Monday, December 5, 2016

How to Write an Emotional Scene that Will Make Both Readers Cry


By Michelle Sutton


I've been working on the writing craft for over twelve years now and I've learned a lot of things about creating character emotions that readers will feel as they read a book. One secret is realistic dialog. Have the character say something then provide an inner dialog that takes the reader even deeper into the character's thoughts and emotions.

You want your reader to forget they are reading a book. You want them to feel like they are the character and going through the same situation. If you tell the reader how to feel, though, you ruin the experience for them.

Very early on, I read a book called, "Stein on Writing" by Sol Stein. It was recommended by an editor friend and it changed the way I wrote. Stein talked about the writer creating an envelope and letting the reader fill it while reading the novel. Between that book and Orson Scott Card's book on creating character emotion, I started to finally grasp the concepts that revamped my writing style completely. 
Following the advice from these two books helped me reduce the "telling" problem that new authors often fall into when they first learn to write.

I then developed the technique of getting my reader into the character's head so the reader is inside the person looking out rather than being outside the character's head and watching them from a detached point of view. That's when the fun part of writing begins. There are so many ways to evoke emotion in a reader. The secret is to vary the way you describe things.

Describing visceral feelings will create emotional responses in the reader.  Scenes describing the tension in a character's muscles, the furrowing of their brow, clenching their fists, blinking back tears, and swallowing that painful tightness in the throat are ways to cause the reader to experience emotion.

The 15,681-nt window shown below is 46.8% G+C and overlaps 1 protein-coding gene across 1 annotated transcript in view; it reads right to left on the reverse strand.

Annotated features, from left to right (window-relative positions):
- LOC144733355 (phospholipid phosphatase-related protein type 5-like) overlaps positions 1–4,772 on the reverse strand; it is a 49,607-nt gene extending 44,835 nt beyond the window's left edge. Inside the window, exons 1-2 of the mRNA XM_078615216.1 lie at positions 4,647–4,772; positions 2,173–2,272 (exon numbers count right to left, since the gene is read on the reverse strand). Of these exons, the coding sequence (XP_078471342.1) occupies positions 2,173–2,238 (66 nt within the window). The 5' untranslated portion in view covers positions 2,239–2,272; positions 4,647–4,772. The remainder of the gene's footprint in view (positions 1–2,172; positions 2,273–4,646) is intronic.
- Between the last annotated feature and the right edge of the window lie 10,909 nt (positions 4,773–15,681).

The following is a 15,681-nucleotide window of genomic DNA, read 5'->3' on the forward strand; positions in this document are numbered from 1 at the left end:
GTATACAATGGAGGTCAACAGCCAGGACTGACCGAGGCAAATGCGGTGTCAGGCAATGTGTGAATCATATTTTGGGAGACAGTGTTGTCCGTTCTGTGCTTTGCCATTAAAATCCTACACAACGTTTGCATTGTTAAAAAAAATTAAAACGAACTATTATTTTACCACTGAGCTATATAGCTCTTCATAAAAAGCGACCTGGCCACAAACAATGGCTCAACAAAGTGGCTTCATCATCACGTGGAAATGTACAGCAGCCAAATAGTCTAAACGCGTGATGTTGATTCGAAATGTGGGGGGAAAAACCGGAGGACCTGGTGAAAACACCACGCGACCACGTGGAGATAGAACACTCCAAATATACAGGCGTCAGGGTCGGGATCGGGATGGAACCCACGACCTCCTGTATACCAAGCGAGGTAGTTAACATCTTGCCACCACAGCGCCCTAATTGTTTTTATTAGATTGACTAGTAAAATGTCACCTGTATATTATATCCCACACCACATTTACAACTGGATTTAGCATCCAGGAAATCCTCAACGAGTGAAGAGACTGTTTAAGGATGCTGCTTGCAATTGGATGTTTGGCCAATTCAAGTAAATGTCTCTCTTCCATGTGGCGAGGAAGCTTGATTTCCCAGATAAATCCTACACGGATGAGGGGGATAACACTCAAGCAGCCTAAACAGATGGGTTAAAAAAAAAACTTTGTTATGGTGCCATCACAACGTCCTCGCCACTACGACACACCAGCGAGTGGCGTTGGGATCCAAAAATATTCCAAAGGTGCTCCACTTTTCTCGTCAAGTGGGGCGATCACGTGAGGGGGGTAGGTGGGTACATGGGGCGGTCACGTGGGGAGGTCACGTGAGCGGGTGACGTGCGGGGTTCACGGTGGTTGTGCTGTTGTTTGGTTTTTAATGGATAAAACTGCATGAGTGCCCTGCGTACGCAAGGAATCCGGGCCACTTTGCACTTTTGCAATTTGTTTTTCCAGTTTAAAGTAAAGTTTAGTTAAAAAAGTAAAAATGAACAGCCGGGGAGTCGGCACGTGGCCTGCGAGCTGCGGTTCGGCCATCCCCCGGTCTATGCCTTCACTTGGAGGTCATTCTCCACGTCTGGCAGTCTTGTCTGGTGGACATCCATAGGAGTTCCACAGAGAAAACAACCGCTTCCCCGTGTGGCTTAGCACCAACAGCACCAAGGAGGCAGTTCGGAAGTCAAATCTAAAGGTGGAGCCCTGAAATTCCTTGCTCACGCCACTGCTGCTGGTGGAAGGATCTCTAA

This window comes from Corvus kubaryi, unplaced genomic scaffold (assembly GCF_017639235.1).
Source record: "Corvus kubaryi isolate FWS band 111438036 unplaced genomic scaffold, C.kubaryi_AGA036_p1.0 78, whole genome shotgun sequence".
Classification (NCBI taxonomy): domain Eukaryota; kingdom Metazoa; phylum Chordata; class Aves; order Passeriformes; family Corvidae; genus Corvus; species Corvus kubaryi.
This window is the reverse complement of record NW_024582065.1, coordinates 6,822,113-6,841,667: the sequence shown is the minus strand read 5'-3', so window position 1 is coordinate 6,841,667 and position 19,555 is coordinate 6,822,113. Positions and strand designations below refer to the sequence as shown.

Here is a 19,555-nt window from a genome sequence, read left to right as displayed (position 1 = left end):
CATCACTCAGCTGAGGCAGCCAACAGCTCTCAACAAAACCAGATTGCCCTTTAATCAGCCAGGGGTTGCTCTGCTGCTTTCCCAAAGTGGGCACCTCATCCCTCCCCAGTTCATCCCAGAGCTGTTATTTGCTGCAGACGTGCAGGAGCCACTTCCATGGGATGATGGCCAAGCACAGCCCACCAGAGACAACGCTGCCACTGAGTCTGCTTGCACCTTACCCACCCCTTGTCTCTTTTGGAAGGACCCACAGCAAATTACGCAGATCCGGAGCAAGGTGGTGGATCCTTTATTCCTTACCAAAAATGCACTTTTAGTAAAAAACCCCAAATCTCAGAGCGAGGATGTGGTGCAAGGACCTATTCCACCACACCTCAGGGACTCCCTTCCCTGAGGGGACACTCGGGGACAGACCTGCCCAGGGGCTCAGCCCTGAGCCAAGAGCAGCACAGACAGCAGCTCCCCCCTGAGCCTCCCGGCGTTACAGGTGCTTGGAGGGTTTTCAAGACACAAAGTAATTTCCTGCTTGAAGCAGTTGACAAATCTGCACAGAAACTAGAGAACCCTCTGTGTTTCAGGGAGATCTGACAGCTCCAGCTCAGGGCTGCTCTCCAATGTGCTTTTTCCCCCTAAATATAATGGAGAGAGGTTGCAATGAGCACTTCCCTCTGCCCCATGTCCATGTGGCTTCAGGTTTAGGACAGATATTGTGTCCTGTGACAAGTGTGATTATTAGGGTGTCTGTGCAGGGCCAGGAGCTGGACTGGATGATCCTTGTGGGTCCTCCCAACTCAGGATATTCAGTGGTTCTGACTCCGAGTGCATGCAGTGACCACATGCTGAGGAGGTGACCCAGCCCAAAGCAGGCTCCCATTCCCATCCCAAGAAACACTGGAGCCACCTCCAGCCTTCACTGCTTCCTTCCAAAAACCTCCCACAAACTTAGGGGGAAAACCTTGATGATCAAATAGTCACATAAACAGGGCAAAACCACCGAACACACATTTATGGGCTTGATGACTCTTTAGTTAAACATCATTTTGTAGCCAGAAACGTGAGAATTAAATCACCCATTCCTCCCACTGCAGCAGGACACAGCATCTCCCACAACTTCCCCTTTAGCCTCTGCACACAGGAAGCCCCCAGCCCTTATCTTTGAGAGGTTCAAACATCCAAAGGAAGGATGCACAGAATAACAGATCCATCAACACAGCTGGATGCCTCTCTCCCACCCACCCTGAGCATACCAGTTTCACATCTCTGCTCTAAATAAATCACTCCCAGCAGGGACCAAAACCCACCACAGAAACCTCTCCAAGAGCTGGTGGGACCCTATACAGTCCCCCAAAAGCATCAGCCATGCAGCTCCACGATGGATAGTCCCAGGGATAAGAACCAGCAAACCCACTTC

Writing that a character cried causes them not to cry per Orson Scott Card. I try to remember that when I create an emotional scene. That said, I just sobbed through a scene from a book I wrote back in 2009. If I can feel the emotion, then hopefully my readers will, too. That's what every author wants…to create a powerful emotional experience for the reader.

Emotional responses to novels are what cause word of mouth sales and it is the best form of marketing. Everyone wants to feel something when they read a story or what's the point? The key is to get them to care about the characters and to experience life inside the character's head.

Thanks for reading my blog post.
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Michelle Sutton is the author of over twenty inspirational novels, and an avid blogger and book reviewer. She resides in Arizona. Her social media links are MichelleSutton on twitter, MichelleSuttonAuthor and AuthorMichelleSutton on Facebook, and my book review blog is edgyinspirationalauthor.blogspot.com


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